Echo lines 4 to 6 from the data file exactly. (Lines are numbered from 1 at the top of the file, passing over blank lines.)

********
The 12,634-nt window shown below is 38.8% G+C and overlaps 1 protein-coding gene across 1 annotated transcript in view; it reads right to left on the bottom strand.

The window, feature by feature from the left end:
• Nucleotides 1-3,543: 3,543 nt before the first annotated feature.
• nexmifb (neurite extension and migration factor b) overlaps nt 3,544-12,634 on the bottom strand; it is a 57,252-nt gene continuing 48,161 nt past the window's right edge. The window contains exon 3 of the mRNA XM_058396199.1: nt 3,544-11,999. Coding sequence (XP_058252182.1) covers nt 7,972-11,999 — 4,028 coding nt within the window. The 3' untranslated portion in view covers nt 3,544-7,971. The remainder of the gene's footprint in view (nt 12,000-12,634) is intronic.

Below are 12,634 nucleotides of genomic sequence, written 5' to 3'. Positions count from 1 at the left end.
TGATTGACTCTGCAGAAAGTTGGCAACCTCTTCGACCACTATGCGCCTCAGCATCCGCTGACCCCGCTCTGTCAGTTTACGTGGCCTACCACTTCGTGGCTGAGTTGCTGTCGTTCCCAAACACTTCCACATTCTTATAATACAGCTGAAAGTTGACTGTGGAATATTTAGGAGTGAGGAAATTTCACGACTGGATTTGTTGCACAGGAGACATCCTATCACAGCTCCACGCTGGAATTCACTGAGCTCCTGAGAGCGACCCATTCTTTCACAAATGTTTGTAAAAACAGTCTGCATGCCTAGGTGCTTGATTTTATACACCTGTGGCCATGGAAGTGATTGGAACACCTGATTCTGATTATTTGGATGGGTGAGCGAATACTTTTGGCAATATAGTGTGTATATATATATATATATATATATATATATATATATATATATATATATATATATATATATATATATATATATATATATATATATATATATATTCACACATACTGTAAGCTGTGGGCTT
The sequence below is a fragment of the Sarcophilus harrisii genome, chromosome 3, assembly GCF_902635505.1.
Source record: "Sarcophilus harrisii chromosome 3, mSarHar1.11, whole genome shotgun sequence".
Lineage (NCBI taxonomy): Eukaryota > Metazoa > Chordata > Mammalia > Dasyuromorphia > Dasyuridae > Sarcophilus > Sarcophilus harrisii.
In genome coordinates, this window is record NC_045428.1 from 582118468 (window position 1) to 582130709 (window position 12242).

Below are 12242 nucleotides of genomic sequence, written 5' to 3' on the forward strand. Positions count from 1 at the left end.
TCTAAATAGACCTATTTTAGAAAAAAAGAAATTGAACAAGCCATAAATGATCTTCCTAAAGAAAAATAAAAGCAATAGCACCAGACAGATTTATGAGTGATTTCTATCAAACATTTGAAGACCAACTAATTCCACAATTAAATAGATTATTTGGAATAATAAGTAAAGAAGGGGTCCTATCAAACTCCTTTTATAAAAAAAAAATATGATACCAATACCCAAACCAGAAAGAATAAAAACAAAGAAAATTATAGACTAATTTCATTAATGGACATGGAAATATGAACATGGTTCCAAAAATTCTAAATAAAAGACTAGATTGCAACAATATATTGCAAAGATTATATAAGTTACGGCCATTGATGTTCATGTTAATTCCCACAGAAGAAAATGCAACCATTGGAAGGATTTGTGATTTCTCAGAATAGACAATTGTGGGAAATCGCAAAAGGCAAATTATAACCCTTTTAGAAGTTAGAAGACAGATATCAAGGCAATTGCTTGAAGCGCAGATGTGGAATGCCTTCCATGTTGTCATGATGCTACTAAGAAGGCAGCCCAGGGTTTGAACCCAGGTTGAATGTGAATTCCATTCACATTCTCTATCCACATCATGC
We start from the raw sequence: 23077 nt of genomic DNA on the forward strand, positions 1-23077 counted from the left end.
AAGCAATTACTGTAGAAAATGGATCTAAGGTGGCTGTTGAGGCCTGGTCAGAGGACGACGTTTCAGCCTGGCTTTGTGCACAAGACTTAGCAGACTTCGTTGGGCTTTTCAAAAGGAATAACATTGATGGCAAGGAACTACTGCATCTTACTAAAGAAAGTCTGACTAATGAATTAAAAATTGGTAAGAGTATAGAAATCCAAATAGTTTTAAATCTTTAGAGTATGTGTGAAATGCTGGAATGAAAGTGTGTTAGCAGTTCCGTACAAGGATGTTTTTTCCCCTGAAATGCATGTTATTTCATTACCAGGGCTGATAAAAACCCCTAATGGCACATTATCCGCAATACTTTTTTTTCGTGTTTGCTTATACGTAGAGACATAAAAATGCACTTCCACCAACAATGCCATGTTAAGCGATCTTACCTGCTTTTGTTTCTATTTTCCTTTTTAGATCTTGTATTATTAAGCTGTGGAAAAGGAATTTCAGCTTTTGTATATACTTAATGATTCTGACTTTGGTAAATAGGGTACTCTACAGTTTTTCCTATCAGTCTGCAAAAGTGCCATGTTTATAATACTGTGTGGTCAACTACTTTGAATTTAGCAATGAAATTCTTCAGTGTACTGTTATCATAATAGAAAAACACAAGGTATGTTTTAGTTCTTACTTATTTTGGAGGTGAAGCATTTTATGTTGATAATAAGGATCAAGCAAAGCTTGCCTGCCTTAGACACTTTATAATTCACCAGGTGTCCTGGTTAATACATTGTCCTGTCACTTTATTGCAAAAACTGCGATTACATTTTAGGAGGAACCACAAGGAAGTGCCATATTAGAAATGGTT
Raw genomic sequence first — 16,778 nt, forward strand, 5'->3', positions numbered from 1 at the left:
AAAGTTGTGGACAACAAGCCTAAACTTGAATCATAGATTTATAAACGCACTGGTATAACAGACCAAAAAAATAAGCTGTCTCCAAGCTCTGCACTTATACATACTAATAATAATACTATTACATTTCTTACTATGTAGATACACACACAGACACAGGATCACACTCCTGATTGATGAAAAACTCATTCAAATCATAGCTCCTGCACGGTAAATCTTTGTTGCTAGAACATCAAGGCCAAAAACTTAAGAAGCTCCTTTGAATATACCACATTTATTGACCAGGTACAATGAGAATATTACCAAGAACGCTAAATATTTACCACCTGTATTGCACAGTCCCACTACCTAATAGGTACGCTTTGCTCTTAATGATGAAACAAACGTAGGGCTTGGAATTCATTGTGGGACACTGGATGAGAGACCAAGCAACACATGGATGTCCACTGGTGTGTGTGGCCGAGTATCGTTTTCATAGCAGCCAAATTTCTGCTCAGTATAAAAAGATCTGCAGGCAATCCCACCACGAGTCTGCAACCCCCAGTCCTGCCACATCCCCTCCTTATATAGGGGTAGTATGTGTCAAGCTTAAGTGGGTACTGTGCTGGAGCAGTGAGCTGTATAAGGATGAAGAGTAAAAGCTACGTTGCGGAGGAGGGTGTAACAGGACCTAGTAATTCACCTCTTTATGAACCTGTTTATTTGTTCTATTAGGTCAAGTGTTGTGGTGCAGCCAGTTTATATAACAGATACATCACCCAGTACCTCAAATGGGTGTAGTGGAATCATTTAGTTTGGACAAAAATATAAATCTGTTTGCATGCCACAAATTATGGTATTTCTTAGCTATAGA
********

• nexmifb (neurite extension and migration factor b) overlaps nt 3,544-12,634 on the bottom strand; it is a 57,252-nt gene continuing 48,161 nt past the window's right edge. The window contains exon 3 of the mRNA XM_058396199.1: nt 3,544-11,999. Coding sequence (XP_058252182.1) covers nt 7,972-11,999 — 4,028 coding nt within the window. The 3' untranslated portion in view covers nt 3,544-7,971. The remainder of the gene's footprint in view (nt 12,000-12,634) is intronic.

Below are 12,634 nucleotides of genomic sequence, written 5' to 3'. Positions count from 1 at the left end.
TGATTGACTCTGCAGAAAGTTGGCAACCTCTTCGACCACTATGCGCCTCAGCATCCGCTGACCCCGCTCTGTCAGTTTACGTGGCCTACCACTTCGTGGCTGAGTTGCTGTCGTTCCCAAACACTTCCACATTCTTATAATACAGCTGAAAGTTGACTGTGGAATATTTAGGAGTGAGGAAATTTCACGACTGGATTTGTTGCACAGGAGACATCCTATCACAGCTCCACGCTGGAATTCACTGAGCTCCTGAGAGCGACCCATTCTTTCACAAATGTTTGTAAAAACAGTCTGCATGCCTAGGTGCTTGATTTTATACACCTGTGGCCATGGAAGTGATTGGAACACCTGATTCTGATTATTTGGATGGGTGAGCGAATACTTTTGGCAATATAGTGTGTATATATATATATATATATATATATATATATATATATATATATATATATATATATATATATATATATATATATATATATATATATATATATTCACACATACTGTAAGCTGTGGGCTT